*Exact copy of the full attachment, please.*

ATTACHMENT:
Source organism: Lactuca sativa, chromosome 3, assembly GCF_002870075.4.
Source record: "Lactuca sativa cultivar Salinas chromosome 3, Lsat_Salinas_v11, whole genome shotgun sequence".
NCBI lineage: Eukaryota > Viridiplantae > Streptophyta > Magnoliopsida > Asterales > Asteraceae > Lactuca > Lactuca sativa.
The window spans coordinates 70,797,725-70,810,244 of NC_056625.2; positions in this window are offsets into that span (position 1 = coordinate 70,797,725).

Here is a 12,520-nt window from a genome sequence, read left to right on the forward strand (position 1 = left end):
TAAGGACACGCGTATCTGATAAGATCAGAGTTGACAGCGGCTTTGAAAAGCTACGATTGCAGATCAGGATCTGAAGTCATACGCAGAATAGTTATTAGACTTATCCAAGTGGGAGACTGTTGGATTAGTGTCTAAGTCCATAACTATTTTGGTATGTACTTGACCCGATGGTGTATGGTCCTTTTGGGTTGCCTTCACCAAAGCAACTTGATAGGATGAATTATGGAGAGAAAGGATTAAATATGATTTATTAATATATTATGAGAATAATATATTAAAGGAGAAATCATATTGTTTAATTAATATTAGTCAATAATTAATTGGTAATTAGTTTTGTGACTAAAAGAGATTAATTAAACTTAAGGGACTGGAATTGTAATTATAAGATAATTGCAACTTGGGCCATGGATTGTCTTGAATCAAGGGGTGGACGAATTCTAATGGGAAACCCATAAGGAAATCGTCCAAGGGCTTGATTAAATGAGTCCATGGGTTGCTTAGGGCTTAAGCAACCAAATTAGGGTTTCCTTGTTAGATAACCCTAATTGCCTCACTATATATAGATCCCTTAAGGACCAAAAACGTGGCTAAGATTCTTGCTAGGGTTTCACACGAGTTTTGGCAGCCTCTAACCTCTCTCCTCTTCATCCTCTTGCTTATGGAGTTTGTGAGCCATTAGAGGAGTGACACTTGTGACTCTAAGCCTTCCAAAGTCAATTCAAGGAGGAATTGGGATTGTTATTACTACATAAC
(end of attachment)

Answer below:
Source organism: Lactuca sativa, chromosome 3, assembly GCF_002870075.4.
Source record: "Lactuca sativa cultivar Salinas chromosome 3, Lsat_Salinas_v11, whole genome shotgun sequence".
NCBI lineage: Eukaryota > Viridiplantae > Streptophyta > Magnoliopsida > Asterales > Asteraceae > Lactuca > Lactuca sativa.
The window spans coordinates 70,797,725-70,810,244 of NC_056625.2; positions in this window are offsets into that span (position 1 = coordinate 70,797,725).

Here is a 12,520-nt window from a genome sequence, read left to right on the forward strand (position 1 = left end):
TAAGGACACGCGTATCTGATAAGATCAGAGTTGACAGCGGCTTTGAAAAGCTACGATTGCAGATCAGGATCTGAAGTCATACGCAGAATAGTTATTAGACTTATCCAAGTGGGAGACTGTTGGATTAGTGTCTAAGTCCATAACTATTTTGGTATGTACTTGACCCGATGGTGTATGGTCCTTTTGGGTTGCCTTCACCAAAGCAACTTGATAGGATGAATTATGGAGAGAAAGGATTAAATATGATTTATTAATATATTATGAGAATAATATATTAAAGGAGAAATCATATTGTTTAATTAATATTAGTCAATAATTAATTGGTAATTAGTTTTGTGACTAAAAGAGATTAATTAAACTTAAGGGACTGGAATTGTAATTATAAGATAATTGCAACTTGGGCCATGGATTGTCTTGAATCAAGGGGTGGACGAATTCTAATGGGAAACCCATAAGGAAATCGTCCAAGGGCTTGATTAAATGAGTCCATGGGTTGCTTAGGGCTTAAGCAACCAAATTAGGGTTTCCTTGTTAGATAACCCTAATTGCCTCACTATATATAGATCCCTTAAGGACCAAAAACGTGGCTAAGATTCTTGCTAGGGTTTCACACGAGTTTTGGCAGCCTCTAACCTCTCTCCTCTTCATCCTCTTGCTTATGGAGTTTGTGAGCCATTAGAGGAGTGACACTTGTGACTCTAAGCCTTCCAAAGTCAATTCAAGGAGGAATTGGGATTGTTATTACTACATAAC